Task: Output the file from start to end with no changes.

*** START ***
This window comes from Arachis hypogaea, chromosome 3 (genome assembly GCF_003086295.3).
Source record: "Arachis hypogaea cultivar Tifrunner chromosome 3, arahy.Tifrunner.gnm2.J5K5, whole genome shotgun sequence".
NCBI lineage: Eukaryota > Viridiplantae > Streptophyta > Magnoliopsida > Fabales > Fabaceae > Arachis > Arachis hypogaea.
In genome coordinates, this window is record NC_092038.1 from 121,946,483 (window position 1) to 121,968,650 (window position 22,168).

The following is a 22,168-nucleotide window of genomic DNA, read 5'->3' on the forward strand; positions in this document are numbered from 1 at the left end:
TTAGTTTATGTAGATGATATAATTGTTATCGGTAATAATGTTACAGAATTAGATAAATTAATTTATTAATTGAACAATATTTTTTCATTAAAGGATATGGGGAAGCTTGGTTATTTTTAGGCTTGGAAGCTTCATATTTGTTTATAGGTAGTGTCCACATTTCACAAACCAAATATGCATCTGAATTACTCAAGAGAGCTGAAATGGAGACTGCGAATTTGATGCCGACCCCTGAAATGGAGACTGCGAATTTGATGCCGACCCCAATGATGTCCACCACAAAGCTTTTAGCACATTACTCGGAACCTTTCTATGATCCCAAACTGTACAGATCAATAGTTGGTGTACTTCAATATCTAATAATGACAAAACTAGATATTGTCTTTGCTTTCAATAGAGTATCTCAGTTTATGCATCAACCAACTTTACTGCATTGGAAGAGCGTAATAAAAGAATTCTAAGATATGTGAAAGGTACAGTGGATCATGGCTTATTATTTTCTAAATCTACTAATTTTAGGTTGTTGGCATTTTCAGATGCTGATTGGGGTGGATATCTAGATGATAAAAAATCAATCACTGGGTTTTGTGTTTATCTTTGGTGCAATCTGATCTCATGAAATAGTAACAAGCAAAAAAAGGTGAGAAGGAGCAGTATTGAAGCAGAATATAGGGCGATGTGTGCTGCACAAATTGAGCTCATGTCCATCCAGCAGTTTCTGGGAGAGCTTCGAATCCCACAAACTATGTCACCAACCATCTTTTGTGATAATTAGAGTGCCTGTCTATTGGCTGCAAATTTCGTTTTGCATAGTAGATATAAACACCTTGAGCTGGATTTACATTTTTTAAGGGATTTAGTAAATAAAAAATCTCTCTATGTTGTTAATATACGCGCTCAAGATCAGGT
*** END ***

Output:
This window comes from Arachis hypogaea, chromosome 3 (genome assembly GCF_003086295.3).
Source record: "Arachis hypogaea cultivar Tifrunner chromosome 3, arahy.Tifrunner.gnm2.J5K5, whole genome shotgun sequence".
NCBI lineage: Eukaryota > Viridiplantae > Streptophyta > Magnoliopsida > Fabales > Fabaceae > Arachis > Arachis hypogaea.
In genome coordinates, this window is record NC_092038.1 from 121,946,483 (window position 1) to 121,968,650 (window position 22,168).

The following is a 22,168-nucleotide window of genomic DNA, read 5'->3' on the forward strand; positions in this document are numbered from 1 at the left end:
TTAGTTTATGTAGATGATATAATTGTTATCGGTAATAATGTTACAGAATTAGATAAATTAATTTATTAATTGAACAATATTTTTTCATTAAAGGATATGGGGAAGCTTGGTTATTTTTAGGCTTGGAAGCTTCATATTTGTTTATAGGTAGTGTCCACATTTCACAAACCAAATATGCATCTGAATTACTCAAGAGAGCTGAAATGGAGACTGCGAATTTGATGCCGACCCCTGAAATGGAGACTGCGAATTTGATGCCGACCCCAATGATGTCCACCACAAAGCTTTTAGCACATTACTCGGAACCTTTCTATGATCCCAAACTGTACAGATCAATAGTTGGTGTACTTCAATATCTAATAATGACAAAACTAGATATTGTCTTTGCTTTCAATAGAGTATCTCAGTTTATGCATCAACCAACTTTACTGCATTGGAAGAGCGTAATAAAAGAATTCTAAGATATGTGAAAGGTACAGTGGATCATGGCTTATTATTTTCTAAATCTACTAATTTTAGGTTGTTGGCATTTTCAGATGCTGATTGGGGTGGATATCTAGATGATAAAAAATCAATCACTGGGTTTTGTGTTTATCTTTGGTGCAATCTGATCTCATGAAATAGTAACAAGCAAAAAAAGGTGAGAAGGAGCAGTATTGAAGCAGAATATAGGGCGATGTGTGCTGCACAAATTGAGCTCATGTCCATCCAGCAGTTTCTGGGAGAGCTTCGAATCCCACAAACTATGTCACCAACCATCTTTTGTGATAATTAGAGTGCCTGTCTATTGGCTGCAAATTTCGTTTTGCATAGTAGATATAAACACCTTGAGCTGGATTTACATTTTTTAAGGGATTTAGTAAATAAAAAATCTCTCTATGTTGTTAATATACGCGCTCAAGATCAGGT